Two monsters crept into Charlie’s room every night.
The monster under the bed was long, like a snake, with a twisted rabbit’s head, and a shock of bright orange hair that ran down the length of its back.
The monster in the closet was fat and short with a face like a wolf, one giant eye, and horrible, slender fingers that ended in wicked claws.
When his parents had gone to bed and the house was quiet, Charlie could hear them as they slithered and waddled into his room and debated who would get to eat him.
“It’s only fair that I should,” said the monster under the bed. “I haven’t had a good meal in ages.”
“Yes, but I have a family to feed,” said the monster in the closet. “There’s barely enough of the boy to go around. I can’t spare any.”
“I saw him first.”
“But boy is my favorite food. And this one looks so delicious.”
“You can’t have him.”
“You can’t have him either.”
The monster would fight. They were very quiet as they tore and bit at one another. They whispered curses and murmured howls. Charlie would hide under his blanket and hope they would kill each other. But monsters couldn’t die. They could only wound each other so badly that they slinked off to wherever monsters went to lick their wounds, only to return the next night to continue the debate.
Charlie didn’t sleep very well.
One night, the monster under the bed and the monster in the closet were seconds away from another pointless fight when the monster under the bed said, “This is stupid. We’re never going to eat him if we keep doing this.”
The monster in the closet snorted. “We could always flip a coin.”
“Yes, it’s only sensible.”
Charlie threw off his blanket. “Stop.”
“One second, boy. One of us will be with you shortly,” said the monster from under the bed.
“Or you could listen to me,” said Charile. “I have a better idea.”
The monster from under the bed slithered its twisty, long body over to Charlie. The monster from the closet trundled to the foot of the bed.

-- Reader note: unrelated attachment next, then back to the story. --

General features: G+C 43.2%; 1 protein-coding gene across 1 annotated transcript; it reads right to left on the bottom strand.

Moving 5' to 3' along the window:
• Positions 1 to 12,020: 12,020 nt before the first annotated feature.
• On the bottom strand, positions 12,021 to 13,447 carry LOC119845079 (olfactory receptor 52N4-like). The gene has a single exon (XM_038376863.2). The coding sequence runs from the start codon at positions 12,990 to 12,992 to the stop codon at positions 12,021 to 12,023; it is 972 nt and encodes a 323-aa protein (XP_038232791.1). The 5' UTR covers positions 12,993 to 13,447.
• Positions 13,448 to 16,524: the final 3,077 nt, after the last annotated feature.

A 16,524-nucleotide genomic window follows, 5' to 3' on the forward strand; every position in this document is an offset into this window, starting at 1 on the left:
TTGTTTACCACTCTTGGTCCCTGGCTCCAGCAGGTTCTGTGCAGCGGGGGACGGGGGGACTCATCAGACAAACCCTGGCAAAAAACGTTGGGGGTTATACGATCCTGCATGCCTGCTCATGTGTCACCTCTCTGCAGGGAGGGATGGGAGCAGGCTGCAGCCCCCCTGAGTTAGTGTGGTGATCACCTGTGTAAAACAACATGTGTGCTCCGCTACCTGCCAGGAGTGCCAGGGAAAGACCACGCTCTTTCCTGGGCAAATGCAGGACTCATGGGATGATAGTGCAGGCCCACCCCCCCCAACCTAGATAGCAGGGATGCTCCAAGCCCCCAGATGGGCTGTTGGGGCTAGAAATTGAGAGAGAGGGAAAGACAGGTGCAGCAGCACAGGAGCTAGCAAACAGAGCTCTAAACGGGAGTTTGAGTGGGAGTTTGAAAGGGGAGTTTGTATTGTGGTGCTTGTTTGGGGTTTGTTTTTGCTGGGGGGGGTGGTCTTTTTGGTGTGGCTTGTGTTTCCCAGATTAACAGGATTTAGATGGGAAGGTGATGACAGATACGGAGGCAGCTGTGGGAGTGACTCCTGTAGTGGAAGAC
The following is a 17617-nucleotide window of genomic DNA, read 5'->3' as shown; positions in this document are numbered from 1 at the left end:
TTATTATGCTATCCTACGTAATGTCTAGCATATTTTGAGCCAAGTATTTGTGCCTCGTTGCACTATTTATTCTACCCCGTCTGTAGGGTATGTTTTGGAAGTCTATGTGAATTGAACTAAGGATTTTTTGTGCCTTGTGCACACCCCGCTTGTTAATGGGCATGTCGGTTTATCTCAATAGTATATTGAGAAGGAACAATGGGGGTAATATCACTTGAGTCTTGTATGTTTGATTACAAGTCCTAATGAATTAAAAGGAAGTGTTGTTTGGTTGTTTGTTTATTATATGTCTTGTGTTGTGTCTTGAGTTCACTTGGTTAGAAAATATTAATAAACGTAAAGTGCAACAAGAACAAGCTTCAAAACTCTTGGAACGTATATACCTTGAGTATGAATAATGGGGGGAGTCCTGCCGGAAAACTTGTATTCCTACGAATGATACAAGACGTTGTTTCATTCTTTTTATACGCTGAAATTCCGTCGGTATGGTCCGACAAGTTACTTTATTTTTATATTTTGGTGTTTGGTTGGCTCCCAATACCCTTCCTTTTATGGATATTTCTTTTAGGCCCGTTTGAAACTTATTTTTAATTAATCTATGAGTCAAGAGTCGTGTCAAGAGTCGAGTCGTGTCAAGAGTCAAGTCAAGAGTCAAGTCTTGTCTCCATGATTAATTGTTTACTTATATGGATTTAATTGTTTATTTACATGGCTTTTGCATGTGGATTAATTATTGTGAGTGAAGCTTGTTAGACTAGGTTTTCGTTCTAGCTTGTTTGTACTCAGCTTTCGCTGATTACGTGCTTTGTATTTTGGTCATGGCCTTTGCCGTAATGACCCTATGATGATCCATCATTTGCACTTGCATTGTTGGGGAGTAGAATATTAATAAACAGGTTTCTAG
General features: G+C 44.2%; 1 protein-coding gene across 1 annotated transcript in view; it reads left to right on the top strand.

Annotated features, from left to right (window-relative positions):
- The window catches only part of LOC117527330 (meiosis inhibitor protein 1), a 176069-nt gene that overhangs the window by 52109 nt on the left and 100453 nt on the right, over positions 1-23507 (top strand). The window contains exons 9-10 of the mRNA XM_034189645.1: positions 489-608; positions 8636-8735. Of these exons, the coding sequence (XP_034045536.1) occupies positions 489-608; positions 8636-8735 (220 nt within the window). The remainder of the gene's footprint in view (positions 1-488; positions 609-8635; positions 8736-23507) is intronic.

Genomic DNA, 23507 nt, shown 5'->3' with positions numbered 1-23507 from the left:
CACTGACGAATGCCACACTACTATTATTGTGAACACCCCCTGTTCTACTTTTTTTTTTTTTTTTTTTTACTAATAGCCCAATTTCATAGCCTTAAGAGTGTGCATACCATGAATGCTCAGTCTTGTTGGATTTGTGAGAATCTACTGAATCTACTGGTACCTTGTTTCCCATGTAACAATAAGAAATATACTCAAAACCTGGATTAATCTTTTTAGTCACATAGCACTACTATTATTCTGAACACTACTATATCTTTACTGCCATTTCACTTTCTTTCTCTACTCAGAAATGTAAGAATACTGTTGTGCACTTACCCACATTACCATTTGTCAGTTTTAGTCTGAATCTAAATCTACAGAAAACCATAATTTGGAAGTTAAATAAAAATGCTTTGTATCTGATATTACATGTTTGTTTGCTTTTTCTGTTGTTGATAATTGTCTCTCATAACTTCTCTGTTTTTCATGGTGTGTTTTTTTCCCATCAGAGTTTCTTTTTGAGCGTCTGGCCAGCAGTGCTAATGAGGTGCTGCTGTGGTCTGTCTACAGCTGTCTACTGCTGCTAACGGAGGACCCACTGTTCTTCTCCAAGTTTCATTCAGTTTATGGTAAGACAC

“Before I tell you,” said Charlie. “You have to promise that you won’t eat me and that you’ll go away forever.”
“This is highly irregular,” said the monster from under the bed.
“But if we like what we hear, we promise not to eat you,” said the monster from the closet. “And a monster never breaks its word.”
Charlie wasn’t sure he believed that, but he was willing to take the chance.
“Just down the hall, there are two grownups, one for each of you.”
“I don’t like the taste of grownups,” said the closet monster.
“But you have a family to feed,” said Charlie.
“Highly irregular,” said the bed monster.
“But you’ll each get something instead of one of you getting nothing.”
The monsters whispered among themselves for a moment before going down the hall. There were screams, but they were brief. The monsters came back into his room, where they disappeared whence they came.
“Good night, Charlie,” said the monster under the bed.
“Yes, good night,” said the monster in the closet.
True to their word, he never saw them again.
It was a shame about Mom and Dad, Charlie thought as he drifted off to sleep. But he’d always liked staying at Granma and Granpa’s better.